Photo shoots. World travel advice. Tips on Munich & environs.
The Stubaier Gletscher, as Deutsch speakers would call it, is one of Austria’s premier glaciers. For someone living in Munich, it’s ideal: just 2 hours 15 minutes away. That’s a few minutes farther than Hintertux, and almost an hour closer than Soelden. Early in the season (which is when I hit up the glaciers), it seems like there’s a LOT more open at Stubai than at the other glaciers. Hintertux has quite a few slopes, but early in the year a huge number are used for closed-off team racecourses (I counted 4 slopes last week, totaling ~40 racecourses). Another plus at Stubai: tons of chairlifts, and not many T-bars.
A lot of glaciers have mostly gondolas (where you have to take off your skis/board) and T-bars (which are less susceptible to wind). That’s another thing: I feel that Stubai generally has lower wind speeds than Hintertux. That’s super-important when your starting temperature is often –10C to –20C (-20C is –4F!), before wind chill.
Before you have too long to drool over the fresh tracks in a foot of new POW, here are my new goggles. The old ones lasted me a good 10 years before the foam started to disintegrate. Not a bad view in the background, eh? That’s the Stubaital, or Stubai Valley.
I ended up at a Pension (B&B) in the center of Neustift im Stubaital. My normal plan worked well – just go to the tourism bureau after a day of boarding and ask for a room. Took under 10 minutes to find one for €30, including breakfast and wifi.
Here’s an interesting twilight view. I love the transition from a few hanging autumn leaves to full on, snow-encrusted evergreens in the clouds just a few hundred feet higher up.
That’s all for my brief return to on-the-road blogging. Dinner is calling me, perhaps a venison schnitzel or a steak with potatoes! Mmm…
Posted 6 years, 4 months ago at 6:37 pm. 4 comments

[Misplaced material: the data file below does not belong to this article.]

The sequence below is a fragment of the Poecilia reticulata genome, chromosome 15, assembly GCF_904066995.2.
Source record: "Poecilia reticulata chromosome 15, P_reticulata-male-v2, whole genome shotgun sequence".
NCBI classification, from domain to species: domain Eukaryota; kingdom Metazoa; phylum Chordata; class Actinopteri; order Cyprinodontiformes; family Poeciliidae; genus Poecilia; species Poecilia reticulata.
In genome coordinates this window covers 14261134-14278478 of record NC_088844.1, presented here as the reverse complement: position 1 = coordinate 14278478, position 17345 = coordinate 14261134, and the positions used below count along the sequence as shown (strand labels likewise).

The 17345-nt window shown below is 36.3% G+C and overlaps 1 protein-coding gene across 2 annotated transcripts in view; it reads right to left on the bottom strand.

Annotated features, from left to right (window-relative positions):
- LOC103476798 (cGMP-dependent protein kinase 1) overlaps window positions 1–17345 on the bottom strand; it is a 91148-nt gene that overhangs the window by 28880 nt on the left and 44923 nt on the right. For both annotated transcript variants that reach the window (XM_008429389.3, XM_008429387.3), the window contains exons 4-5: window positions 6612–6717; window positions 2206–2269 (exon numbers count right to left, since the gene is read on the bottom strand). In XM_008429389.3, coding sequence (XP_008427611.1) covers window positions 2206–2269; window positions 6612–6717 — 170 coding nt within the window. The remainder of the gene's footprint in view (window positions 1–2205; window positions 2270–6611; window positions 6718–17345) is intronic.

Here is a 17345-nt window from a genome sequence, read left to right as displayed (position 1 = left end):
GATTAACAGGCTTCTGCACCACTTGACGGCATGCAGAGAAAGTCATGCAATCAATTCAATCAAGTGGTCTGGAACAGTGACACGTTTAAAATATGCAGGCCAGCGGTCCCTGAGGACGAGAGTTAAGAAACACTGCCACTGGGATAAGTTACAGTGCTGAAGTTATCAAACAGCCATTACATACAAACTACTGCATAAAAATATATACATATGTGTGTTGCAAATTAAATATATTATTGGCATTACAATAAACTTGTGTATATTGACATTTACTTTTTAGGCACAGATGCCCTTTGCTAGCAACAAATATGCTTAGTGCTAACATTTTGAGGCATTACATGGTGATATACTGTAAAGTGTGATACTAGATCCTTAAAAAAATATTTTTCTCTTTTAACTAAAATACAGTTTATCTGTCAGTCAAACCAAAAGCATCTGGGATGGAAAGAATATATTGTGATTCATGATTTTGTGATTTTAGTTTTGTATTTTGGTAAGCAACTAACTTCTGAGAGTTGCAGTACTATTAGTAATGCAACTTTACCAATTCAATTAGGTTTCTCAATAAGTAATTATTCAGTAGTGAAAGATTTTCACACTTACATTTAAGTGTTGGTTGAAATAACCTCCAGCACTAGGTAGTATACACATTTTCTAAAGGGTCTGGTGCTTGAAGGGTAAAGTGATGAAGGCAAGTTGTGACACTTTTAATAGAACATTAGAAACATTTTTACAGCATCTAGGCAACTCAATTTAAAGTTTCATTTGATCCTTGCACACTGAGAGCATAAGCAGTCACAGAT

This winter (or spring, rather?) I went to my first hardboot snowboard carver meetup. Carving Masters in Soelden was fantastic fun! The weather was good for 3 of 4 days. I demoed snowboards from Virus, Apex, F2, Goltes, and Oxess.
Most of the time I talked in German, so I really improved my skillz. We stayed in a great Pension (Bed & Breakfast) that was quite cheap, and right in the town center.
Here are a couple of choice still photos:
And, a gallery with the best few photos of each person that passed by:
Action photos were taken with a Nikon D90 and the 18-200mm VR lens. Should anyone want a full-res photo of themselves, just leave a comment here and tell me which rider you are! Videos may have to wait a few months until I’m back from my round-the-world trip.
Thanks to all the organizers at Frozen Backside, and to the vendors who made such a great effort and let us try their boards free of charge!
About Carving Masters
- See the official Carving Masters website here, though it will be a while before any information about CM 2011 is available.
- You can also find information about Carving Masters on the Frozen Backside hardboot forum.
- I can highly recommend staying at Pension Andre Arnold in Soelden. Clean and modern rooms, an excellent location, and a reasonable price. It’s run by a 4-time pro world ski champion! Imagine winning the world championships 4 years in a row from 1978-1981. Impressive.
- Try “Die Alm” at your own risk – we had the most rude service ever from the bartender there. Literally, I’ve never seen such bad service in my entire life, except perhaps once in Blacksburg, VA when a waitress told us (when our food was VERY slow coming) “It’ll come when it comes. I don’t run the kitchen.”
Posted 6 years, 10 months ago at 12:05 pm. 1 comment
While a volcano melts the glacier in Iceland, carvers are cutting up the Austrian glaciers on raceboards! Here’s Lowcarver this past weekend, riding his Virus snowboard at Hintertux…
Below is a gallery of the best carving photos from Hintertux (and a couple of a friend who skis). I can’t wait for Carving Masters in just one week at Soelden! Hopefully I’ll get great shots and video of lots of carvers there.
For more on Hintertux, please see this earlier post with info of how to get there.
Photos were taken with a Nikon D90, 18-200mm VR lens, and a circular polarizing filter.
Posted 6 years, 11 months ago at 11:27 am. Add a comment